Film review – Super 8 (2011)

11 June 2011
Super 8: Alice Dainard (Elle Fanning) and Joe Lamb (Joel Courtney)

Alice Dainard (Elle Fanning) and Joe Lamb (Joel Courtney)

While the previous two films directed by JJ Abrams were contemporary updates to already established franchises (Mission: Impossible III, Star Trek), Super 8 is more of a general homage to the type of children’s adventure films that were popular in the late 1970s and early 1980s. While it doesn’t feel like an obviously calculated attempt to evoke such films, which will primarily be remembered by members of Generation X, Super 8 nevertheless generates a welcoming nostalgic glow. This is predominantly because Abrams has adopted many of the stylistic and narrative characteristics of the films produced and directed by Steven Spielberg, who is also one of the producers on Super 8. This doesn’t seem to have been done to merely pay tribute to Spielberg, but in recognition that his expert command of exposition, characterisation, mood and atmosphere is worth adopting.

Set in a small town in 1979, Super 8 is about a group of young kids who are making their own film; amusingly inspired more by directors such as George A Romero and John Carpenter rather than Spielberg. At first glance the scenario is similar to Garth Jennings’s Son of Rambow, about two boys in the 1980s remaking First Blood. However, while Jennings’s film mostly remained grounded in a sort of kitchen-sink realism, Abrams quickly introduces adventure, danger and mystery when the gang’s film shoot is interrupted by a train crash. Through the resulting post-crash suspense and wonderment, as the town falls prey to strange incidents and an unwanted military presence, Super 8 gradually builds to its big reveal.

Super 8Super 8 does contain several of the ideas that populate so many of Spielberg’s family orientated films – a likeable gang of kids as the heroes, child protagonists with single parents, adults as either untrustworthy or misunderstanding, and ordinary people encountering an extraordinary situation. There are also several nods to the left leaning science-fiction films of the 1950s when the source of the incidents is revealed after being incorrectly represented by the townspeople. For the most part Super 8 is a fun adventure, complete with some very sweet young love scenes and plenty of creepy moments where the element of the unknown is used to its full potential. During the final act of the film some of the magic is lost once the mystery of what is happening is revealed and the obvious reliance on CGIs becomes too dominant. All too suddenly the film snaps out of its old-fashioned keep-the-audience-guessing mode to something not nearly as satisfying.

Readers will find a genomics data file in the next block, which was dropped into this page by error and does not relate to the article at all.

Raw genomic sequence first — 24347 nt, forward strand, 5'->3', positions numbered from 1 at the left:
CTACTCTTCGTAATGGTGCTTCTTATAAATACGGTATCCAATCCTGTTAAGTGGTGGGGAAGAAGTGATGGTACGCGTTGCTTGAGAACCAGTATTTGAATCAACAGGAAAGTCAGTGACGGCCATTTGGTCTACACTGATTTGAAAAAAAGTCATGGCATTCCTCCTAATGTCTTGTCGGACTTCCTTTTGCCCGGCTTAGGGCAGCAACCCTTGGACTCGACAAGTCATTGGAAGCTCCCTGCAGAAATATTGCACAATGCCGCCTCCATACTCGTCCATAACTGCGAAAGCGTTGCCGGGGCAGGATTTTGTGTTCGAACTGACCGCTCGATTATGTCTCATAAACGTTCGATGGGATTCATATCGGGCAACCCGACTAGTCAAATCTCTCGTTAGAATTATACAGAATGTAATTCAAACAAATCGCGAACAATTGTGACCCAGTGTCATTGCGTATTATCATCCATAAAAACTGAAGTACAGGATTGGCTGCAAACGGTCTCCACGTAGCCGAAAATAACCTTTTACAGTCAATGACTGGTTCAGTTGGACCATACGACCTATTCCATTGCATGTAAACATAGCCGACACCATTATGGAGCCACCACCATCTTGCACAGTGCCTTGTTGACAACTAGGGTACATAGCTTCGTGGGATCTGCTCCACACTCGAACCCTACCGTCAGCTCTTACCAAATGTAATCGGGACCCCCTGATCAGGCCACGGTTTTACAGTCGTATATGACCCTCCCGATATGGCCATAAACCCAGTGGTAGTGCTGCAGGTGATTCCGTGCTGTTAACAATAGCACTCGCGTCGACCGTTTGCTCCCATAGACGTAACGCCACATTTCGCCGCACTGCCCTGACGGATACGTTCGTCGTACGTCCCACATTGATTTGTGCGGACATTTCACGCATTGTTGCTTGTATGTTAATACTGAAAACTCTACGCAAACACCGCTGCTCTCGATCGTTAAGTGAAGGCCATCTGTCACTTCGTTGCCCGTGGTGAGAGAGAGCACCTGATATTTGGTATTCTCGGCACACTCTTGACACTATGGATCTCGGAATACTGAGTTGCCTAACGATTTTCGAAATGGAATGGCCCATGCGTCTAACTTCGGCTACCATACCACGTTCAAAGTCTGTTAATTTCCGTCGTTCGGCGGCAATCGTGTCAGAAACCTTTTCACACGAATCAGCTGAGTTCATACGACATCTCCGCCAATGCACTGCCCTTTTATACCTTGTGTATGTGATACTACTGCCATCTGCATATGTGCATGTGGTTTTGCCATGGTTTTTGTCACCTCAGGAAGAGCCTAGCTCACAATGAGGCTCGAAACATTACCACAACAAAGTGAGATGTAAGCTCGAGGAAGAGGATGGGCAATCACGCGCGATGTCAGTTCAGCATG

Nevertheless, Super 8 is mostly tremendous fun and it certainly hits all of its emotional cues. Watching a likeable bunch of kids outwit the military is always a pleasure and the transformation of an average small town into an explosive war zone is a thrill. Going back to the style and structure of films such as E.T. the Extra-Terrestrial, Gremlins and The Goonies to create engaging narratives that rely on a developed build-up rather than a series of quick gratifications is an outstanding way of making engaging mainstream family entertainment. Hopefully Super 8 will trigger a new appreciation for such films and a new approach in contemporary filmmaking.

Thomas Caldwell, 2011

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Film review – Somewhere (2010)

27 December 2010
Somewhere: Johnny Marco (Stephen Dorff) and Cleo (Elle Fanning)

Johnny Marco (Stephen Dorff) and Cleo (Elle Fanning)

Sofia Coppola once more explores the alienating and empty life of celebrity through Johnny Marco (Stephen Dorff), an emotionally detached Hollywood heartthrob. The only burst of radiant sunlight in his literally overcast world comes from spending time with his 11-year-old daughter Cleo (Elle Fanning).

After the extravagant visual beauty of Marie Antoinette, Coppola has gone in the opposite direction to make Somewhere an incredibly lo-fi and minimal piece that evokes the independent spirit of New Hollywood and early 1990s America indi films. However, the ‘indi film’ aesthetic to Somewhere at times feels disappointingly more calculated than sincere. The stretch of film set during a press junket in Italy retreads over a lot of the same ground as Lost in Translation did and the symbolic act at the end of the film borders on being trite.

There’s still a lot to admire about Somewhere and the bond between Johnny and Cleo is incredibly sweet and no doubt used by Coppola in part to reflect on her own childhood relationship with her famous filmmaker father. This is Coppola’s least fulfilling film but key moments nevertheless linger in the mind long after the credits.

Originally appeared in The Big Issue, No. 369, 2010

© Thomas Caldwell, 2010

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